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Articles, tips, tools & tech to help you learn Japanese the fun way.
Most learners mistake “studying” a language for actually “acquiring” a language. The two are very different beasts, which is one of the major reasons why most adult language learners fail despite years of effort: they spend all their time reading about Japanese instead of spending the requisite time in Japanese. This is like trying to learn how to drive by reading the car’s owner’s manual. Obviously not a good recipe for success.read more
Antifragile: Things That Gain from Disorder is the first book I’ve read by Nassim Nicholas Taleb, but it will certainly not be the last. The book is actually the fourth in a four-volume series on uncertainty the author calls “Incerto”, which also includes the previous works Fooled by Randomness (2001), The Black Swan (2007–2010), and The Bed of Procrustes (2010). Taleb sums up the basic premise of the book as follows: “Some things benefit from shocks; they thrive and grow when exposed to volatility, randomness, disorder, and stressors and love adventure, risk, and uncertainty.” This is definitely true of language acquisition. The safe, predictable, highly structured nature of classroom-based academic language study does not prepare one for the messy interactions that one will encounter in the real world. To reach fluency in a foreign language, one needs randomness, not a lesson plan. Read on for a few of the best language learning lessons from Antifragile.read more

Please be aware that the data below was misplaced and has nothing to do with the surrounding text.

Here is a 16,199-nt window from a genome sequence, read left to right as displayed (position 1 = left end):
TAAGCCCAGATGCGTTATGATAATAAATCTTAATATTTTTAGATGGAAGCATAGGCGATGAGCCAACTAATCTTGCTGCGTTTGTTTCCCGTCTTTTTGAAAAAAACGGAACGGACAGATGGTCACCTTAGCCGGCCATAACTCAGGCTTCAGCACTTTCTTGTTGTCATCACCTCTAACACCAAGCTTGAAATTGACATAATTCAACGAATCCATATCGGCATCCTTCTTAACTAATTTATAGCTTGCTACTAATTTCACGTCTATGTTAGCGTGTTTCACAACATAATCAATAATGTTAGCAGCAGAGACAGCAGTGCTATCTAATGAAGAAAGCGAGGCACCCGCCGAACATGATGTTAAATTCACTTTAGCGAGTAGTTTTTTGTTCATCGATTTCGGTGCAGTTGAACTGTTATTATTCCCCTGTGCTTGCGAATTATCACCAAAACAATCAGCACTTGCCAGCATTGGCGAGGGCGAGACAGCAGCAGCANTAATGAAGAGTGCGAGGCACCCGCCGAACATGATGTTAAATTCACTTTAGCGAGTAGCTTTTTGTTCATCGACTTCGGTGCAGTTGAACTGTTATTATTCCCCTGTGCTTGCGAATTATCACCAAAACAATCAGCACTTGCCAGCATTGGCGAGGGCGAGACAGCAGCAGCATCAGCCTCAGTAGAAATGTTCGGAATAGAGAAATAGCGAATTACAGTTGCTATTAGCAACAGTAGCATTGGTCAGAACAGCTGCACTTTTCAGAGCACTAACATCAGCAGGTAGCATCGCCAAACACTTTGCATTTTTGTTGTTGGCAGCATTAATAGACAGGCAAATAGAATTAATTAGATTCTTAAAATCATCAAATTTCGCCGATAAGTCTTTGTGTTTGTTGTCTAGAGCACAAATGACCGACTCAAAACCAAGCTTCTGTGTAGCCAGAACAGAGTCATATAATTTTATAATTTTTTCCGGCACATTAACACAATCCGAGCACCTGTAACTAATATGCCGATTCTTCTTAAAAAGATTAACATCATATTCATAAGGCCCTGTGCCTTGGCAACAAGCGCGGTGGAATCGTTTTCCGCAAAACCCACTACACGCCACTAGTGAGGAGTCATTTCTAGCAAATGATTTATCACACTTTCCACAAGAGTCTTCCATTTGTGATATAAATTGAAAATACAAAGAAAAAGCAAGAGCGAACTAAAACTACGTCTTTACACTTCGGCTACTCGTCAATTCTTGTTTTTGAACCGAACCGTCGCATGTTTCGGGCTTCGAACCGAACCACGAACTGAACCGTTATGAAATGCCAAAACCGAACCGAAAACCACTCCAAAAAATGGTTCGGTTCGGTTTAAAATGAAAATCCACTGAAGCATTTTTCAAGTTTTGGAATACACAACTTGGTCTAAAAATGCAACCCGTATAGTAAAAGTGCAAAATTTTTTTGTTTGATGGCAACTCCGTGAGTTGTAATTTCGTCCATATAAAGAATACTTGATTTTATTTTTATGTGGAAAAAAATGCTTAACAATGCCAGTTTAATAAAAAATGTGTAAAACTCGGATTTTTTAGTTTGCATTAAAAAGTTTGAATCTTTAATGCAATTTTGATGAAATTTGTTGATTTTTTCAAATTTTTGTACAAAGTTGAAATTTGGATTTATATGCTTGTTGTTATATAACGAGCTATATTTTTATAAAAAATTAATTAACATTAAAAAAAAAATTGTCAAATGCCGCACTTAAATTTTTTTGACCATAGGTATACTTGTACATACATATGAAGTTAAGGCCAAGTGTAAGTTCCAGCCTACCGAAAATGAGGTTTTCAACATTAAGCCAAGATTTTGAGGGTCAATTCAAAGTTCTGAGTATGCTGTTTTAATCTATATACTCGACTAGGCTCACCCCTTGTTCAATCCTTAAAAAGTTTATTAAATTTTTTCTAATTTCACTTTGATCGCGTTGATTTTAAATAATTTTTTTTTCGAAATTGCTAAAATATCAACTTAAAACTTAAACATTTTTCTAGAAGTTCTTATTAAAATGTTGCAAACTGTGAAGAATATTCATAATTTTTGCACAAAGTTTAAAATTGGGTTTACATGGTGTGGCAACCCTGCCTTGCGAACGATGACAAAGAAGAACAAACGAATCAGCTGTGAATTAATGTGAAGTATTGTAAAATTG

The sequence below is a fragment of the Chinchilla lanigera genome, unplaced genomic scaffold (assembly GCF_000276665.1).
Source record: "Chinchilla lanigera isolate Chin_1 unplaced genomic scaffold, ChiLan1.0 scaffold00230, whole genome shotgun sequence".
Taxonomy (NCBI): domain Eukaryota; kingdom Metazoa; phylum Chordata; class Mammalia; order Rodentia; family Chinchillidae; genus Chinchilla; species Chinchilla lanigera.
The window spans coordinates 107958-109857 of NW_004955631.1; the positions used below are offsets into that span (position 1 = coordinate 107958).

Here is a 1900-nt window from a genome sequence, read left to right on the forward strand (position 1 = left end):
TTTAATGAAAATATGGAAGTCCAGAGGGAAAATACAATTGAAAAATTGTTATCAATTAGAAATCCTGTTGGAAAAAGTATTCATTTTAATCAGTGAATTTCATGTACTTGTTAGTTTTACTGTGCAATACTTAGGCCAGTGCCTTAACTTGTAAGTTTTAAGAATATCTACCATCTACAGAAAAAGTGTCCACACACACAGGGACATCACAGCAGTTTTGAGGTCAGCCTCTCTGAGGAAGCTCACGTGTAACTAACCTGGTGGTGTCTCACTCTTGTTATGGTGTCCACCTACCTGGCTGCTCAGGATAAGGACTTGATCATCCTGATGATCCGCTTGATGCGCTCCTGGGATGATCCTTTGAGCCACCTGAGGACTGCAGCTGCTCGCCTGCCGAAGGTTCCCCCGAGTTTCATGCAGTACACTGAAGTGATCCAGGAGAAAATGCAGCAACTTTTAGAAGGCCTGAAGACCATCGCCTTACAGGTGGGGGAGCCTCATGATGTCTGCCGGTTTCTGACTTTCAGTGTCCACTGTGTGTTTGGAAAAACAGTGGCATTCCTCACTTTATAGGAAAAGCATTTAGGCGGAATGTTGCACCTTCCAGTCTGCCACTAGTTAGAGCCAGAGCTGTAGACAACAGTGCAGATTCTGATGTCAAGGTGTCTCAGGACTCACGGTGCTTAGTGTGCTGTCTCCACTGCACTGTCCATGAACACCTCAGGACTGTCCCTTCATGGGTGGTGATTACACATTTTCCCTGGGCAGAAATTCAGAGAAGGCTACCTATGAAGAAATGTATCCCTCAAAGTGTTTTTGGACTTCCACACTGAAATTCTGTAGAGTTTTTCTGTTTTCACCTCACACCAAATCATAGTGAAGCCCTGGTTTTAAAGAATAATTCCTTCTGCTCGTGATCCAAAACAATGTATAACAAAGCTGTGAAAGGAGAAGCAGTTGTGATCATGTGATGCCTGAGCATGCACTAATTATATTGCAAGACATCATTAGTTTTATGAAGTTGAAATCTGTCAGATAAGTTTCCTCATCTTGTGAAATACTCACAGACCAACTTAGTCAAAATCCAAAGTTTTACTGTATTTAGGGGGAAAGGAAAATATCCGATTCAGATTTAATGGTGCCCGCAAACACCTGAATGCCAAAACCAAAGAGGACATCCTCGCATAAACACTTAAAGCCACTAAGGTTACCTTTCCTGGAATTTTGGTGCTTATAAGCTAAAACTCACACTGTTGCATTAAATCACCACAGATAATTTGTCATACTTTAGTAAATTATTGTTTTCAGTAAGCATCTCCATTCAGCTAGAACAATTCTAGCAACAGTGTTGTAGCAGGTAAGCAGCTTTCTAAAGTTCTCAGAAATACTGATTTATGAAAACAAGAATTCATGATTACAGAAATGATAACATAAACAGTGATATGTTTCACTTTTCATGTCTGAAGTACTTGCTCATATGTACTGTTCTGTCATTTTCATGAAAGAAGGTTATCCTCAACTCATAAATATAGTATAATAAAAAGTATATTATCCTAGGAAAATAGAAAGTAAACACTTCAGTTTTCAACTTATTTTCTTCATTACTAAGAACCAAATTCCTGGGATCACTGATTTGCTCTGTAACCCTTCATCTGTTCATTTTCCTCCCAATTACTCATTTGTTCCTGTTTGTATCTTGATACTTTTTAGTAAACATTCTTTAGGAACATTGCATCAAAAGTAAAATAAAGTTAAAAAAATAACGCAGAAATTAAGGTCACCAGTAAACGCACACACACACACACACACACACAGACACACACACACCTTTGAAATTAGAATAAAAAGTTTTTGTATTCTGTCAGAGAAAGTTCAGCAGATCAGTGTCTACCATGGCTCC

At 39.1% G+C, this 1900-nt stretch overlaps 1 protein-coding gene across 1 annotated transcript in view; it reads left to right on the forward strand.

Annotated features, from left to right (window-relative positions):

One of the most frustrating challenges I have encountered throughout my diverse career in education, government, startups, consulting, and nutrition is the widespread use of clunky, confusing language. In many ways, learning the ins and outs of Academese, Bureaucratese, Corporatese, Legalese, and Medicalese have proven much more frustrating than Japanese and Chinese! In this great talk by Steven Pinker, an academic who refreshingly avoids most Academese, he makes a case for using “Classic Prose” to communicate more clearly in the 21st Century.read more